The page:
But while people are obsessing over privacy, my question is: Where’s my check?
The more I hear about the recent changes to Facebook the more irritated I get, mostly because I haven’t received my check yet. What check?
Listen, Mark Zuckerberg owes me something.
Let me explain. I’m not one of those people who are waiting for their handout from “the man” and I’ve never expected that I’d see my 40 acres and a mule. But I do understand one thing about the new economy: if you can deliver the right potential customers (leads) to advertisers, they will pay you for the service. And the more information you can collect about a person’s interests and buying habits, the better you are able to match that person up with advertisers, and the more money you will make.
This is not a new concept — over the past hundred years or so the advertising industry has made demographics a science. Search providers like Google, Bing, and Yahoo take it to the next level. Ever search for a new car and then notice that some of the display ads that you run across later in the day are new car ads for that same brand you searched for? Google calls this “retargeting” and advertisers are happy to pay for it.
Facebook, on the surface, is like a huge community center where your friends and family get together and share stuff that you like. Did you know that 4 percent of all photos are on Facebook? OK, I’ll wait while you read that sentence again. I’m not talking about 4 percent of photos taken last year, I mean 4 percent of all photos EVER TAKEN. So that community center is HUGE. And while I’m sharing songs and photos on Facebook, they’re taking notes. They know my favorite TV shows and movies, my hobbies, the last book I read . . . they know me almost as well as my wife. All of this information (which I’ve freely shared; no one held a gun to my head) has value.
I recently visited Facebook (and let’s not kid ourselves, it was 60 seconds ago; what can I say? I’m an addict). Amidst the status updates and Farmville accomplishments from my middle school classmates, I see an ad for Klipsch speakers. I like Klipsch — I’m even a fan of their page. I’m not offended or annoyed by the ad, and I’m actually more inclined to click on it simply because I’m interested in it and like the product. Facebook uses the information I provide to show me ads that I would be interested in. So as a target consumer I am pure gold to the company. And I hear that Zuckerberg guy’s got, like, a million dollars. You see where I’m going with this? I want some of that!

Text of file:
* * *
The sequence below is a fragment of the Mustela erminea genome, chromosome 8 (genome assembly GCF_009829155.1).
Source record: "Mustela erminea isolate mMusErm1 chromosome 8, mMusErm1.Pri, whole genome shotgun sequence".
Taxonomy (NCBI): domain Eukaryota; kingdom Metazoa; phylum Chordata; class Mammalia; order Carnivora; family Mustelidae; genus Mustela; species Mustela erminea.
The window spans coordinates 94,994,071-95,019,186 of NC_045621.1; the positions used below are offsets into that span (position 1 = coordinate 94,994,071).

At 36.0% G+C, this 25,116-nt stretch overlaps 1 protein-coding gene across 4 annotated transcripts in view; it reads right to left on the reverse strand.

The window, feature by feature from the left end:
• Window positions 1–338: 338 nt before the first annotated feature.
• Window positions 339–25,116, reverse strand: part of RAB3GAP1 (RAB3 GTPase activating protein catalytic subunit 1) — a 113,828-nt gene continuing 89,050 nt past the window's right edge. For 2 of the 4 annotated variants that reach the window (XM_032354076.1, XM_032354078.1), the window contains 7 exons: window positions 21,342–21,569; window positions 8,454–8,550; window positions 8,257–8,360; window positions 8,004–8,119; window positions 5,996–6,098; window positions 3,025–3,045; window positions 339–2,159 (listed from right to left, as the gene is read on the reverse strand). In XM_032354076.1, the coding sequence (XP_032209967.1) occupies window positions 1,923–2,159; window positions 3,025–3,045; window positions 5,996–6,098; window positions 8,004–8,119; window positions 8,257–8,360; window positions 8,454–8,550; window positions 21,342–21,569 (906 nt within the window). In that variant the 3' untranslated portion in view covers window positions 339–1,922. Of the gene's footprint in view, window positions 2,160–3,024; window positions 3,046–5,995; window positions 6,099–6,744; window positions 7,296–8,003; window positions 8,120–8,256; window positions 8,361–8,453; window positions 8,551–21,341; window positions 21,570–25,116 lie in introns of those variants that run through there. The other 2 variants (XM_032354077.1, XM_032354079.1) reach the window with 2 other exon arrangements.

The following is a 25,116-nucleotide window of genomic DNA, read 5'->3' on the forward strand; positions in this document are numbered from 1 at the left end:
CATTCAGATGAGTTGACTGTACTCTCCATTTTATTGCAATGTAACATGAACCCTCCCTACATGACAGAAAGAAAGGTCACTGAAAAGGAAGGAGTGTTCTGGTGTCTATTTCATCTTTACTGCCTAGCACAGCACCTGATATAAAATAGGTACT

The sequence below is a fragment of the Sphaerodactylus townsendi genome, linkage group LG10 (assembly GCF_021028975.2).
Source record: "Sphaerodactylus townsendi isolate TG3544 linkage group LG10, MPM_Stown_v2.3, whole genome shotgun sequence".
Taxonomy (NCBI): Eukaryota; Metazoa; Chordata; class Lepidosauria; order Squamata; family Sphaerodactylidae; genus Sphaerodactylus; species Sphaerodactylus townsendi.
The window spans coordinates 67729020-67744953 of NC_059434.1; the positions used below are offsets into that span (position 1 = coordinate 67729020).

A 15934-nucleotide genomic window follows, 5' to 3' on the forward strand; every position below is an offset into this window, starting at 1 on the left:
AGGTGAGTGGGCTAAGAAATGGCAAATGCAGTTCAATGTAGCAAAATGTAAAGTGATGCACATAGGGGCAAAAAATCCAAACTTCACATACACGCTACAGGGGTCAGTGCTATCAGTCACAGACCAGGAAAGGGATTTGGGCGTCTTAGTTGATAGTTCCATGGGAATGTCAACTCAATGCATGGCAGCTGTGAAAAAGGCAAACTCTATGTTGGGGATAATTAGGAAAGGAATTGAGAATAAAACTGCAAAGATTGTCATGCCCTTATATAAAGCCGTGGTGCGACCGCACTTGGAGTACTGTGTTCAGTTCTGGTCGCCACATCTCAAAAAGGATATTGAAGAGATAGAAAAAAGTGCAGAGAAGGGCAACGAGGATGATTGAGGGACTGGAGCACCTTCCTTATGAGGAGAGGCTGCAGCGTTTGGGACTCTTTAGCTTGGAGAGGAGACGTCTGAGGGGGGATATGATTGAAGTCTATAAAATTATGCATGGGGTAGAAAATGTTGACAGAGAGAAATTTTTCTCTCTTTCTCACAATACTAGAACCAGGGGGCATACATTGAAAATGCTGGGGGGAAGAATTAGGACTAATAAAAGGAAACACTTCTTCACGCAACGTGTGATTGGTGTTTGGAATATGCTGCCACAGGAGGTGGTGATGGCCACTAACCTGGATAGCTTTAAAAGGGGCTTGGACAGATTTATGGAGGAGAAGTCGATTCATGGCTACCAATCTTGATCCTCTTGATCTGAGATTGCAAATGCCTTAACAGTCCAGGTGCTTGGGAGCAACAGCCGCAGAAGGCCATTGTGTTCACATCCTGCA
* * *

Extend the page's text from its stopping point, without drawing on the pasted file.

“But,” you say, “Facebook is free! Look at the benefit you get from it! Why are you so greedy?” Well, being broke makes me greedy, but that’s a philosophical discussion for another time. My point is that Mark Zuckerberg should be paying me.
Mr. Z, I need to get paid based on the amount of personal information I provide to Facebook. Sharing my hobbies? Three . . . no, five bucks each. You want to know what cars I would maybe like to test drive? I’ll let you know for twenty-five. And I’d better see some serious coin, otherwise I’ll clam up like a . . . clam.
And the real power’s in numbers. Facebook doesn’t care about you as an individual; they simply want to be able to deliver thousands of interested eyeballs to their advertisers. So, the only way that this will succeed is that you, dear reader, have to work with me . . . tell your friends, tell your family . . . post this to your status. If enough of us post, Mark Zuckerberg won’t have any choice but to cut us a check!
Otherwise, we can all just migrate over to Google+, wherehow to make money off of us.